Comadres y Compadres: Are you wondering what to say to children about today’s school closure?

Please share this widely as we want to make sure that parents, tia/os, nina/os, and grandparents have this information!

If you are wondering about what to say to your children about the LAUSD school closure and the terror threat, here’s some info that might help you. Its a scary time for all of us. Obviamente, you know your child best so use your discretion. We have advice and also ways that children might react by age below.

We are all learning how to be parents, tia/os and nina/os as we go. Kids don’t come with instructions and these are difficult times that most of us have never experienced. Here’s some advice:

Age Appropriateness: One of the things that I have wondered about as a mom is “what is age appropriate?” Parents have to show discretion and you know your child. Experts say that age 8 is the age where the type of information you share changes.  Keep it simple for kids under 8. A suggestion could be to use language like “this is a stay at home day.”  With children under 8, let them know that the people at school are taking care of the situation. With older children, they have more access to information and will have more questions for you. Be gentle with them all.

Encourage them to talk about what the see, hear, feel and fear.

Acknowledge what they feel and fear. Give them enough information to understand the unusual nature of the situation. This will help them put their fears into perspective. Be aware of any questions they may have. Answer them simply.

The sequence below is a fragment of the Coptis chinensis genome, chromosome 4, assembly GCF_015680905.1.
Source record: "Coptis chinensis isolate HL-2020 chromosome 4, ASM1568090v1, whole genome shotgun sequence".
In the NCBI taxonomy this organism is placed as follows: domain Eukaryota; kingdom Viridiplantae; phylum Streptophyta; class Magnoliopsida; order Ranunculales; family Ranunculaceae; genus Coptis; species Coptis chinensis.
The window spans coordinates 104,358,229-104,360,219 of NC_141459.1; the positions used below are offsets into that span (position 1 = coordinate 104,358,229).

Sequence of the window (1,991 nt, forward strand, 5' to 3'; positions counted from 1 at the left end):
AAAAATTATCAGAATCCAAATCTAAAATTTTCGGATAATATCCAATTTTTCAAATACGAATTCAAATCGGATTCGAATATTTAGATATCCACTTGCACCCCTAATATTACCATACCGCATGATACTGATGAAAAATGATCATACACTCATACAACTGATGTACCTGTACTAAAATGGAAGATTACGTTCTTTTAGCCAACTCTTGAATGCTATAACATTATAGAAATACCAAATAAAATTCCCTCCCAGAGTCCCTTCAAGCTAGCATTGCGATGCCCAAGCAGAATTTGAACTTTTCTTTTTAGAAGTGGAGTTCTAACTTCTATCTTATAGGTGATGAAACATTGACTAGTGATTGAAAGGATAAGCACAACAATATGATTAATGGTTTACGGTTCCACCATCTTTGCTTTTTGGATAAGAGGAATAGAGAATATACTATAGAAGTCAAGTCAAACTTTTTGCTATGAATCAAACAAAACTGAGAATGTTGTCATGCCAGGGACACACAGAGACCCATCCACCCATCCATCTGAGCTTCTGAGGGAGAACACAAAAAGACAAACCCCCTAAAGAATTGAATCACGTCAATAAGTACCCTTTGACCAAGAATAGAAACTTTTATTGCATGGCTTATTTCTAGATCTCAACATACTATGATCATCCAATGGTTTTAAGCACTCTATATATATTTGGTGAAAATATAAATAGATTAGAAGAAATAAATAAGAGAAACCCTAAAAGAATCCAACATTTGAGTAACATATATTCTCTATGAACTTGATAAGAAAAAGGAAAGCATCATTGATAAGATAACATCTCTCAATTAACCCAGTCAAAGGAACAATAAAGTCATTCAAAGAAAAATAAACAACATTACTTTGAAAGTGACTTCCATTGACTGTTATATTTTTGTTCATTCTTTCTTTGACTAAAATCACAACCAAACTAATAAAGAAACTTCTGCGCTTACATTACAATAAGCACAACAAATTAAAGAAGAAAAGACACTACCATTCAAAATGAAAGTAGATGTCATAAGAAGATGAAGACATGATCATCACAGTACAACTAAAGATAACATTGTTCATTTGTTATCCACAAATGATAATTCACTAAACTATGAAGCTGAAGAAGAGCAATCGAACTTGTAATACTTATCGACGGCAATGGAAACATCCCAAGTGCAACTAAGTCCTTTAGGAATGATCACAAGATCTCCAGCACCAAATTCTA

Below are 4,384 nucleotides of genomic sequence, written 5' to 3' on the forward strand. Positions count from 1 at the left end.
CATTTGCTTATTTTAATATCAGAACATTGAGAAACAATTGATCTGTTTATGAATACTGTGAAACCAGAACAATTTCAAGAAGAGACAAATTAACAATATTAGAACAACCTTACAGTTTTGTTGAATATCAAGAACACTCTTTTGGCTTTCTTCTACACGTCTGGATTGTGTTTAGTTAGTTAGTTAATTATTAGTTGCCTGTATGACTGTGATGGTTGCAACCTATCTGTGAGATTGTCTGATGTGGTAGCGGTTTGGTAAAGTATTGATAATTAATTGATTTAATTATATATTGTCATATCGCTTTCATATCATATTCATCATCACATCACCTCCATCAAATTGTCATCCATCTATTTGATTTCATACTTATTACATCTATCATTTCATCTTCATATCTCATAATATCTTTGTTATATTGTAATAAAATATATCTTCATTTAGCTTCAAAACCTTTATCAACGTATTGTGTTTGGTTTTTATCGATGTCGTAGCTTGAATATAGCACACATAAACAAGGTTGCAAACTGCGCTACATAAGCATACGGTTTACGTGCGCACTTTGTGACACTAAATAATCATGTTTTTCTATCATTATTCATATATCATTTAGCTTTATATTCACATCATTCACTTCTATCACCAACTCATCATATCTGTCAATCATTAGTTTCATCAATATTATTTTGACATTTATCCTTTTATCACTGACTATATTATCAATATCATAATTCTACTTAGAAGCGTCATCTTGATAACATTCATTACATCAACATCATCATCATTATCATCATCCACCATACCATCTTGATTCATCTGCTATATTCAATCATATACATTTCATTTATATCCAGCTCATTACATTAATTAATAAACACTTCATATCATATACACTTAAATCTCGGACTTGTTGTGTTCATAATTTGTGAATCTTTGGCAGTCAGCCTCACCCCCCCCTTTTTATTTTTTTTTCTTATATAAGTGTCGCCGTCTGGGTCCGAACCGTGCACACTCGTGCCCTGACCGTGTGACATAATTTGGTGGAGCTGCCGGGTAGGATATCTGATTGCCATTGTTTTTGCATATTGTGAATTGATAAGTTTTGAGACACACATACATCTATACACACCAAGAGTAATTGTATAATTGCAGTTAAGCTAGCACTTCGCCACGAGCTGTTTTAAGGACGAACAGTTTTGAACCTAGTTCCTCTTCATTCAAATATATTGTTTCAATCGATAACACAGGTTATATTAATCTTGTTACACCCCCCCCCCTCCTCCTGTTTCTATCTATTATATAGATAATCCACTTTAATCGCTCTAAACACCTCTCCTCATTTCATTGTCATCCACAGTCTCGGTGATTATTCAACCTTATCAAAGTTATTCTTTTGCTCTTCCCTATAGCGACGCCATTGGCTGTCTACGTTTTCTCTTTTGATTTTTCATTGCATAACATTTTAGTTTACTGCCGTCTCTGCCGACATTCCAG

Assure them.  Hug them, reassure them. Help them feel reassured that the adults will protect them. Remind them that parents, teachers and school staff will be working for them. An example, “Though bad things happen sometimes, we are going to keep you safe.”

Be aware of information they are exposed to: Typically recommendations are to try to “limit our own detailed discussions of these events in front of the children and their exposure to graphic media accounts of the events.” Since you are getting information from the news media, be mindful of what you allow your child to see.

Commonly experienced responses to trauma among children:  The following is a list of common responses to trauma among children by age. We are borrowing this from National Institute of Mental Health: Helping Children and Adolescents Cope with Violence and Disasters: What Parents Can Do

Children age 5 and under may react in a number of ways including:

-Showing signs of fear
-Clinging to parent or caregiver
-Crying or screaming
-Whimpering or trembling
-Moving aimlessly
-Becoming immobile
-Returning to behaviors common to being younger
-Being afraid of the dark

Children age 6 to 11 may react by:

-Isolating themselves
-Becoming quiet around friends, family, and teachers
-Having nightmares or other sleep problems
-Refusing to go to bed
-Becoming irritable or disruptive
-Having outbursts of anger
-Starting fights
-Being unable to concentrate
-Refusing to go to school
-Complaining of physical problems
-Developing unfounded fears
-Becoming depressed
-Expressing guilt over what happened